The writers have done a good job with the dialogue, as there are a lot of witty lines to support the actors’ delivery. When a disillusioned Darren discusses what he thought would be a glamorous summer job, he notes that “Reality looks a little different – fatter, and more bald.” The hotel’s tasteless souvenirs, meanwhile, are labeled as: “The original soul key . . . summon dark forces and scare the pants off your friends. Lights up in three different colors. Gruesome sound effects; hellish fun. Batteries not included.” The storyline itself is nicely ramped up, particularly when you arrive in Willow Creek: the casually opportunistic way the residents have turned the nightmarish events of years past into a kitschy tourist attraction lulls you into a false sense of security before the real danger begins to emerge. You’ve got the tiny museum with the “Black” room, where cheap animatronics play out murders from the previous game, complete with blood burbling up from a shredder, and the sad postcards highlighting the murder locations around town. The postcards are a nice touch in themselves, doubling as quick travel maps to get you around both Biddeford and Willow Creek.
However, there are a few plot holes along the way. For example, Darren investigates the suicide of a young woman in Maine. He speaks to many people in town about her death, but that storyline is soon forgotten once you leave Biddeford. There are also scenarios that seem far too contrived to suit the story, such as Darren being trapped in an “escape-proof” location with some blatantly obvious escape-enabling objects. Of course, these are merely setups for your typical inventory puzzles, which you’ll carry out with a traditional interface. Right-clicking offers only observations, while left-clicking will interact with objects if applicable. There are quite a few non-essential hotspots to check out, but fortunately most of these hotspots disappear once exhausted. Hotspots can sometimes be difficult to find in the detailed backgrounds, but a highlighter will reveal all interactive objects in each room, which is particularly handy when items that weren’t previously hotspots become active after you’ve triggered some new plot point in the game.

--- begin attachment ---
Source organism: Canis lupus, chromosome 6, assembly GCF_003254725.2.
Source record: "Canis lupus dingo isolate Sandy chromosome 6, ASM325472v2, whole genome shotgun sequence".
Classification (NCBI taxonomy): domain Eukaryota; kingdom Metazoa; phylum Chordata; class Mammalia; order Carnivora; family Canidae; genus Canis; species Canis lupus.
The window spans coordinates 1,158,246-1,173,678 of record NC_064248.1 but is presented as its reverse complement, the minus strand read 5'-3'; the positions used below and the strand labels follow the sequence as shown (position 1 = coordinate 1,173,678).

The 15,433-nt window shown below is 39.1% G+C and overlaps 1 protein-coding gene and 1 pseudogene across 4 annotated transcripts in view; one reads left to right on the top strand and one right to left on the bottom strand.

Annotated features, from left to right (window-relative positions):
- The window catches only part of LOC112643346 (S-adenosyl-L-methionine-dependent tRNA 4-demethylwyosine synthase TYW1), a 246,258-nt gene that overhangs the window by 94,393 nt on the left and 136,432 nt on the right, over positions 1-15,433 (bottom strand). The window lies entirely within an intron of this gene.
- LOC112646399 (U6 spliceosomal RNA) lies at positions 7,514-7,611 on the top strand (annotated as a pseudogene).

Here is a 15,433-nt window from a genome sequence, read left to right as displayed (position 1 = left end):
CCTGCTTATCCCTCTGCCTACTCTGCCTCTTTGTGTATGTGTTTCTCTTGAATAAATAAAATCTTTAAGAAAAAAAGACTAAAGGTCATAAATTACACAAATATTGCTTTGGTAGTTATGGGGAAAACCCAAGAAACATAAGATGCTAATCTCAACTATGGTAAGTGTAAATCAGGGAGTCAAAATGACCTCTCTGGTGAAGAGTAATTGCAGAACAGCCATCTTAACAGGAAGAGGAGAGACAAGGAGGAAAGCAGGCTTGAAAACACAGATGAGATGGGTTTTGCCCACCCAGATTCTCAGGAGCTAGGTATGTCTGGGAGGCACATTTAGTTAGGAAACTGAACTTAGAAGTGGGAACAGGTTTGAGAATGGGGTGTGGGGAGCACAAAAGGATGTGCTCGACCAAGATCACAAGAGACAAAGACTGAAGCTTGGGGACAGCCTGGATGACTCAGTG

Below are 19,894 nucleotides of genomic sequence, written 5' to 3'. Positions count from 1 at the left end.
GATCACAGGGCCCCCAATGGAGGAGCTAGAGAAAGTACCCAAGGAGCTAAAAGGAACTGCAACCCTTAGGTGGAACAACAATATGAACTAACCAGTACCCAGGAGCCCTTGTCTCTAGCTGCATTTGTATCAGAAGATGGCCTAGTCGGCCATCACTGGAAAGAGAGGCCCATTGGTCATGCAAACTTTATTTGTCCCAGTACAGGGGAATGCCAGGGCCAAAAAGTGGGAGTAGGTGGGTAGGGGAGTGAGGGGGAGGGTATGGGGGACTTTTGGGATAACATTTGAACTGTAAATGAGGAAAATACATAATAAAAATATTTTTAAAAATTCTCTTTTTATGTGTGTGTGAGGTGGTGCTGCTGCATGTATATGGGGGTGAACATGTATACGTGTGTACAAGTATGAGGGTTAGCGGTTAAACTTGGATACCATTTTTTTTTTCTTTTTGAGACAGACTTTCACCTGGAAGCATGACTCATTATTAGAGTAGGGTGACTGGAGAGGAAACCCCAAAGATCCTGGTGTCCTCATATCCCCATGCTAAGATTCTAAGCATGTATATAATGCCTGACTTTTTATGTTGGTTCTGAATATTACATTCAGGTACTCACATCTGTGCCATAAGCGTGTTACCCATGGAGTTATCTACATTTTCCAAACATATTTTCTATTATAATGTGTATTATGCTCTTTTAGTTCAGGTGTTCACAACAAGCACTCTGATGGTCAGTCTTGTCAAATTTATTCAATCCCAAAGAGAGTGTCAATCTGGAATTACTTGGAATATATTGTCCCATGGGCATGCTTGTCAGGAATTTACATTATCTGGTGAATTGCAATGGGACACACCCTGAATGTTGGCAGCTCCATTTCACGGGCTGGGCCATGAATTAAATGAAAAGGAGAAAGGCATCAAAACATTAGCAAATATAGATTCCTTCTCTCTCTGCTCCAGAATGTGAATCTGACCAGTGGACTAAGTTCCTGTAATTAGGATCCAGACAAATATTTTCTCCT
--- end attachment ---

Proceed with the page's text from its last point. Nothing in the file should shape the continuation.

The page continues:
There is also a helpful journal that lets you know what tasks you need to complete. The game lets you pick a difficulty level when you first begin, and at the easier level, the journal even provides hints on how to complete the tasks. I rarely needed it, however, as the game is fairly linear and your next steps are generally pretty intuitive. Unfortunately, there are times when you know you should be able to do something, but can’t until you have spoken to the proper person or clicked the appropriate hotspot to trigger that particular solution. There is also too much backtracking involved. While the map makes it easy to move between locations, some of the puzzles seem designed to maximize your legwork. There are a few too many instances of this kind of busywork that just seemed like filler to me.
Darren’s personal abilities are nicely integrated into the puzzles. He’s a physics student, so it makes sense that he might know how to make welding powder from odds and ends, and he’s a photo buff working at a photo store, so it’s logical for him to improvise homemade developing fluids. As in the first game, he can still die on occasion, but this is never much of an obstacle. The game automatically saves at a point just before you die, and surviving is simply a matter of deducing the correct solution, not fast reflexes or racing against time.